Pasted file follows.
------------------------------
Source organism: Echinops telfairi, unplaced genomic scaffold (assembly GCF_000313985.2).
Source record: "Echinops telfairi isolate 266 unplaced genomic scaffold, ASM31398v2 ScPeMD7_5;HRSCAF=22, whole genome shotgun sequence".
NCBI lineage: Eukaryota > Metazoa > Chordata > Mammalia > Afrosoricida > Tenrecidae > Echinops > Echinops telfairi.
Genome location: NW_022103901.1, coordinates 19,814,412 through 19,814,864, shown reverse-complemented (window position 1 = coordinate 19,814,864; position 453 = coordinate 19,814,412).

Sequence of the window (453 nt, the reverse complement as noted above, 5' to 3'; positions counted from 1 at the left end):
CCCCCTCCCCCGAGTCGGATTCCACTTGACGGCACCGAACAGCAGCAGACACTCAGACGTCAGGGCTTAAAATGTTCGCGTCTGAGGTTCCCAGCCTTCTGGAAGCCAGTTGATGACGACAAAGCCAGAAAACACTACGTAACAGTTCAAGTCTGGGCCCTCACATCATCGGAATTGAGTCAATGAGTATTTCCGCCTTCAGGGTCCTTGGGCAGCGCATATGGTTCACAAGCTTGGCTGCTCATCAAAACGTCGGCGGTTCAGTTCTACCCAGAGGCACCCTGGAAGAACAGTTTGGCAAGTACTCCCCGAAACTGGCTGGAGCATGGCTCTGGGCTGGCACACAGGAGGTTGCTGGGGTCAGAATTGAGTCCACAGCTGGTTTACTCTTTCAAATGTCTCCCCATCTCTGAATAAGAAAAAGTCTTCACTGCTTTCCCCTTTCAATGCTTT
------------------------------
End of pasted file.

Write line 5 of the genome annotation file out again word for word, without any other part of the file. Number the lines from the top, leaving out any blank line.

Sequence of the window (453 nt, the reverse complement as noted above, 5' to 3'; positions counted from 1 at the left end):